Summit County man launches adventure nonprofit for veterans struggling with mental health issues
Summit County was the place where Austin Breuninger chose to get lost after military service.
The 12-year veteran doesn’t mince words. This county — with its backcountry trails and snowmelt waterways — healed him.
If they hadn’t, Breuninger said that his life could have ended like that of three of his friends: with suicide.
“In those tough moments you do a lot of self reflection,” he said. “And my friend, he is no different. We were the same people. Did the same job. If that can happen to him, it can happen to anyone.”
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After his friend’s suicide, in the spring of 2016 Breuninger found himself pacing around the library in Breckenridge. He was there on many days reading the book “The Basics of Forming a Nonprofit for Dummies.”
With his career as an intelligence analyst working for the Department of Defense behind him, this was Breuninger’s latest mission. His goal was to form a Summit County-based nonprofit that would provide free, outdoor adventure activities for veterans, especially those experiencing mental health struggles.
In Breuninger’s mind, other organizations and nonprofits here in Summit County were already providing opportunities for physically-disabled veterans. Between the work of organizations such as the Keystone Adaptive Center and the longstanding annual The Hartford Disabled Sports USA Ski Spectacular event, Summit County has helped thousands of physically-disabled veterans use recreation as a form of rehabilitation.
But Breuninger wondered about those local veterans who are hobbled with mental scars. Though Breuninger’s dozen years of service only included 18 months of boots-on-the-ground deployment in areas of conflict, he still carries with him the harrowing memories of warfare.
That’s why this winter Breuninger — who now works as a fire inspector for the Red, White and Blue Fire Protection District in Breckenridge — officially launched his nonprofit High Country Veteran’s Adventures.
In just a few months, the group has hosted a handful of splitboarding, hiking and stand-up paddleboard events for former military members. With a focus on creating a positive outlet and community for military members who may be struggling with depression, Breuninger has his sights set on one free adventure event per month.
“We are not a mental health provider,” Breuninger said. “What we are is a peer-support network. When you separate from the service, you lose a lot of the connection to the overall mission. You don’t have a mission anymore. You don’t have your folks in your unit. You lose that camaraderie. That’s why we are introducing these outdoor activities that require planning. Just like the military, you have to plan it out. It’s reminiscent of a military-style mission.”
The native Kansan’s story of finding Summit County as his home centers on finding a wild place full of adventure. And with that, he said, Summit’s beauty and terrain act as a respite from grim military memories.
Many years before finding his way here, though, Breuninger, in March of 2003, entered the Kansas Air National guard at the age of 18. At the time the U.S. Department of Defense was searching for candidates for their planned surge in fields related to military intelligence. Not soon after the former high school wrestler, soccer player and lifelong hunter fell in love with the challenge and satisfaction of intelligence work.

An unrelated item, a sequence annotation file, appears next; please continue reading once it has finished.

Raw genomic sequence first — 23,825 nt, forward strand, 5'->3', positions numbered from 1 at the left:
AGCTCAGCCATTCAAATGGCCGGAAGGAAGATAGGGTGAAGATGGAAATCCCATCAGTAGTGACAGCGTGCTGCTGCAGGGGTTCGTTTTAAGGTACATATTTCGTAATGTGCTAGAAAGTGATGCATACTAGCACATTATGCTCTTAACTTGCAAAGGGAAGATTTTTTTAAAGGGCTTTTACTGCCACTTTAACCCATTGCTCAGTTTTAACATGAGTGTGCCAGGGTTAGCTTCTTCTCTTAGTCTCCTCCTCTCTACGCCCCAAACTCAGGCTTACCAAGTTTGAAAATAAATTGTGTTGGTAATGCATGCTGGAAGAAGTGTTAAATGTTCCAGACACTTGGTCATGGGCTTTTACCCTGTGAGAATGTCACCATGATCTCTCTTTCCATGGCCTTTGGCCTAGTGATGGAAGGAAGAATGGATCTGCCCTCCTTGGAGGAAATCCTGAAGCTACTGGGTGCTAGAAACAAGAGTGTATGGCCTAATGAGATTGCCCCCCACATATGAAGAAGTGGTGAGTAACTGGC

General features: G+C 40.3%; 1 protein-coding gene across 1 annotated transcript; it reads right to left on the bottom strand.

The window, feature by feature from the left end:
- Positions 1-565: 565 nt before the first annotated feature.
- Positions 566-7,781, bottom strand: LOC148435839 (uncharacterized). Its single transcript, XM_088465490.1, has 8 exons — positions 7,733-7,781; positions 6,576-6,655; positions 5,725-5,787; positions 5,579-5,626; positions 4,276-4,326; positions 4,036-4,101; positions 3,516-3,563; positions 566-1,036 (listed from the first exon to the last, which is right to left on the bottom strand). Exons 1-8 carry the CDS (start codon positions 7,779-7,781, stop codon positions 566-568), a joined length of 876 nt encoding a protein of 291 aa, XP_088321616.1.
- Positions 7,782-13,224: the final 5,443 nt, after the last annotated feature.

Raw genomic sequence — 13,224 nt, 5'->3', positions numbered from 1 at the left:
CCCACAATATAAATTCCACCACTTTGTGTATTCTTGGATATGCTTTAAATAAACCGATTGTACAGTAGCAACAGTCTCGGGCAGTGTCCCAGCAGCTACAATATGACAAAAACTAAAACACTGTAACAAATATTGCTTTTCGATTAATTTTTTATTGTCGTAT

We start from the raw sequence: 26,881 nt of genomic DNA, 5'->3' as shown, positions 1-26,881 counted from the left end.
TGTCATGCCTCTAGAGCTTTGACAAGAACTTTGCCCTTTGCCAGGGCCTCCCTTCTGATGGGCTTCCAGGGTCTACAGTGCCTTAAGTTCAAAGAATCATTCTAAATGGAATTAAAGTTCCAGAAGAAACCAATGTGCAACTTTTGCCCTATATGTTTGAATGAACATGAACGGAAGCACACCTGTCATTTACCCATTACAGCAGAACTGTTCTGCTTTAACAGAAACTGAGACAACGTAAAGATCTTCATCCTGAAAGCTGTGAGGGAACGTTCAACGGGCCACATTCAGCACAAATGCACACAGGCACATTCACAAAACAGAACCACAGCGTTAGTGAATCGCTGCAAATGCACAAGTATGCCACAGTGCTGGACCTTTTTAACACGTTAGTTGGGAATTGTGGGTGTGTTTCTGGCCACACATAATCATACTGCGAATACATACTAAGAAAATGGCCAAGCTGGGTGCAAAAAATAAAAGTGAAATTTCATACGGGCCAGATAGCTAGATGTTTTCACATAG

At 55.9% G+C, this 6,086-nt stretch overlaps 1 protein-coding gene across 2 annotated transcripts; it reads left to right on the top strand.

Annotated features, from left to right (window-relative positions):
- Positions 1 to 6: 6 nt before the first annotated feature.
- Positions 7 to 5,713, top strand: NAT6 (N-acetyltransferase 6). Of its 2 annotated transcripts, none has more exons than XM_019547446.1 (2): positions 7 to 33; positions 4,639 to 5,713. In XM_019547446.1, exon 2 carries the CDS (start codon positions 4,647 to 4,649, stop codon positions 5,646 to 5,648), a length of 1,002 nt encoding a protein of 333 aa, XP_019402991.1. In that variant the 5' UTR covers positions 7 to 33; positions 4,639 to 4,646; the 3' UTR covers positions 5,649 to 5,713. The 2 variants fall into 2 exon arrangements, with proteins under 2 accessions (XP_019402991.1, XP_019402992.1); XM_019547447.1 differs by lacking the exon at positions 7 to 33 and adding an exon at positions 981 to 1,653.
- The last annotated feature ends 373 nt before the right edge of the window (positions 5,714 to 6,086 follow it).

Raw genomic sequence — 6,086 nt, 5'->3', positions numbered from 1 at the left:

His dozen years of service evolved from raw information analysis in removed rooms to in-the-field operations. And whether he was flying Predator drones in the Middle East from a remote location in Arizona or testing the U.S.’s own military vulnerabilities while replicating an enemy foreign intelligence service, everything Breuninger did revolved around protecting the country in the global war on terrorism.
“It was the coolest job in the world,” Breuninger said.
But then a regular gig had to follow. And it wasn’t easy on Breuninger’s psyche and mental health.
That’s a transition many military members wrestle with in the wake of their service. It’s a reality that leads to mental health struggles for former military members seeking the same adrenaline rush and importance in their new non-military job.
After a few less exciting job, Breuninger began working for Red, White and Blue in August of 2016. He only ended up here after a friend living in Silverthorne, Brock Johnson — whom had helped with Breuninger’s own mental health struggles, and now serves on HCVA’s board— requested help with depression in the spring of 2015.
Just a year later Breuninger was still here, putting the wheels in motion to launch the nonprofit. It wasn’t easy. Breuninger was shocked when local land-use officials told him twice that he had “no shot” of getting a permit for his commercial operation.
Yet Breuninger was adamant that his operation wasn’t at all commercial and that all he needed from them was access to a few locations. Then this past winter, the White River National Forest granted him permission to use four trails for his veteran’s adventures: Baldy Mountain, Acorn Creek, Rock Creek Road and Mesa Cortina.
The turnout has been modest for HCVA events , which include backcountry splitboarding up Baldy and stand-up paddleboarding on Lake Dillon. In fact, for the June SUP event out of Dillon Marina, only one veteran showed up.
Even if it’s just one former service member they’ve helped, Breuninger knows that may equate to one veteran saved from suicide.
“He was a Vietnam War veteran double my age, in his 60s, easy,” Breuninger said. “But our motto right now is ‘just get here.’ If you get here, the event is free. Introducing these outdoor adventures, it provides that challenge, that sense of accomplishment — that reason to get up off the couch.”
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